The existing car-free area in Mechelen has recently been expanded. Cameras with number plate recognition capability monitor compliance within the area. The car-free centre makes the city even more attractive for the Malinois to live, for customers to shop and for tourists to visit.
Background & Objectives
Mechelen is a Flemish city with a population of 80,000. The city lies on the major urban and industrial Brussels-Antwerp axis, about 25km from each city. The city also hosts an important rail hub that provides immediate access to both the railway and bus networks with urban and several regional lines.
In recent years the city invested heavily in order to create a city with room for everyone. Research showed that on average 20 to 30% of car traffic in the city was cut-through traffic - traffic that does not belong there and that also creates a lot of inconvenience and insecurity on the roads. Non-intervention would mean that, within a few years, traffic in the center of Mechelen would become oversaturated. To avoid this impending gridlock it was decided to expand the car-free area and to change the traffic circulation plan. The desired result: a liveable and accessible city for residents, traders and visitors.
Mechelen was one of the first cities to turn its city centre into a 30km/h zone. Many other cities followed suit. Large urban renewal projects attracted new families to the city. Several streets and squares have been redeveloped as pleasant spots with additional space for pedestrians and cyclists. A portion of downtown Mechelen has since been low-traffic, namely Bruul (from Haze Street) and also a number of streets in the central shopping area and the Fish Market.
Expansion of car free zone
The pedestrian precinct was recently expanded. The new circulation plan also extends the car-free area with five additional residential streets and their side streets. The entire car-free zone is car-free every day between 11am and 6pm. In practice this means that the area is always accessible for pedestrians and cyclists. Motorised vehicles (cars, motorbikes...) are not permitted between the restricted hours. Public transport, buses, taxis and permit holders are allowed in the zone, also between the restricted hours. Residents of the car-free zone, but also certain professions such as medical care providers are entitled to a licence. Loading and unloading can only take place from 6pm to 11am. during the remaining hours the centre is fully accessible to everyone. This excludes areas where no cars were allowed before the new phase began.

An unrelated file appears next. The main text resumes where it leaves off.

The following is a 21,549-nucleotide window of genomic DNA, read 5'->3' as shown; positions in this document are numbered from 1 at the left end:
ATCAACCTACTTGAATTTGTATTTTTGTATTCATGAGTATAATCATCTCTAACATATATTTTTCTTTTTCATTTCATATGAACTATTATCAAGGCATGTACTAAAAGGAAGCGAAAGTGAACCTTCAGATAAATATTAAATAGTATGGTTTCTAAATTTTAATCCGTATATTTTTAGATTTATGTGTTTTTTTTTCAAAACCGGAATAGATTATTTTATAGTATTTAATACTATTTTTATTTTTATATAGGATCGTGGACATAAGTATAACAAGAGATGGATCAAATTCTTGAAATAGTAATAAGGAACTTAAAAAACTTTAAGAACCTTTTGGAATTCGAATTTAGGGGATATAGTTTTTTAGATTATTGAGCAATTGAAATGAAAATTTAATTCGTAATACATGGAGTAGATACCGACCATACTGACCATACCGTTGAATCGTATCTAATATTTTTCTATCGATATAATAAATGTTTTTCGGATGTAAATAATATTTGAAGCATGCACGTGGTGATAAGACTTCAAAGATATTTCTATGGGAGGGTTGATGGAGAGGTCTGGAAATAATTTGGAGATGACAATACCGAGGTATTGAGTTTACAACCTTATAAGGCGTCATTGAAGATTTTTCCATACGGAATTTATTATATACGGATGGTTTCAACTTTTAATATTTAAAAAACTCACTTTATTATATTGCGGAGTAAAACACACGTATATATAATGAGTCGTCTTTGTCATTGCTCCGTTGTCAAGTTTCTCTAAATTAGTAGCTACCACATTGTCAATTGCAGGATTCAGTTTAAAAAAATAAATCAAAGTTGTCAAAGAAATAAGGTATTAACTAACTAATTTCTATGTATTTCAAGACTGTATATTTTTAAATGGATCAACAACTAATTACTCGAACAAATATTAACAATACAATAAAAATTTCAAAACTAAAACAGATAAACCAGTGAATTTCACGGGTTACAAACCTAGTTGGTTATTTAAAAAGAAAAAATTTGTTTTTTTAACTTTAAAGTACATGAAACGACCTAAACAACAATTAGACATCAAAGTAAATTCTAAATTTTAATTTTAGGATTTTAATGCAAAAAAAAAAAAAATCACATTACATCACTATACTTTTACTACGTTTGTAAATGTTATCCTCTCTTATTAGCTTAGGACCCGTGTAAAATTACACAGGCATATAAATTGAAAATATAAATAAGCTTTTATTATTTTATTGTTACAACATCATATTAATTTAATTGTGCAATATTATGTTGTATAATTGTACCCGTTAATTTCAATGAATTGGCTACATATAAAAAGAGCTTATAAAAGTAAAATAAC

Changing the traffic circulation
To exclude unwanted traffic from the centre, a strap system divides the city into different parts. Continuous movements through the city are therefore very difficult or impossible. Depending on your destination you must choose the right approach road. Criss-cross driving through downtown looking for parking is impossible.
Cameras with number plate recognition
Monitoring of the car-free area is carried out by cameras with number plate recognition: 9 cameras define the car-restricted area including 4 at the entrance of residential streets. Another 2 cameras overview the permanent closures and a new transit. The circulation plan also shows the location of these cameras. Motorised vehicles can only enter here between 11am and 6pm if they are licensed. If you drive through an area without a valid certificate you receive a traffic fine of 50 euros. The permits must be requested in advance. When the cameras recognise license plates and then confirm the car as licensed, in these cases there is no fine.
Low-car-traffic does not equate to inaccessibility. All car parks in Mechelen remain permanently accessible. The underground parking in downtown is still available for everyone through the city loops. The dynamic parking guidance system is adapted to the new traffic circulation so that cars from the ringway are efficiently guided to the nearest car park in the centre or periphery. The different neighbourhoods however are spared from cut-through traffic and yet remain accessible to local traffic. A healthy balance between accessibility and liveability is the aim.
In February 2012 the city could report that the expansion of the car-restricted area was paying off. Since December 2011 remarkably fewer vehicles have been driving in the city. Yet violations have still occurred. To reduce the number of offenders, additional signage was used. At each camera pole a big sign reminds the driver of the car-free area and that, without a license, one risks a fine.
In July 2012 the final piece came into force with a measure that should eliminate cut-through traffic from the downtown. The stop ‘IJzerenleen’ is the capstone of the new traffic circulation plan, which in January 2013 will be evaluated.
Information for citizens, employers and tourists can be found at www.mechelen.be/autoluw. A video on the car-free zone can be found here.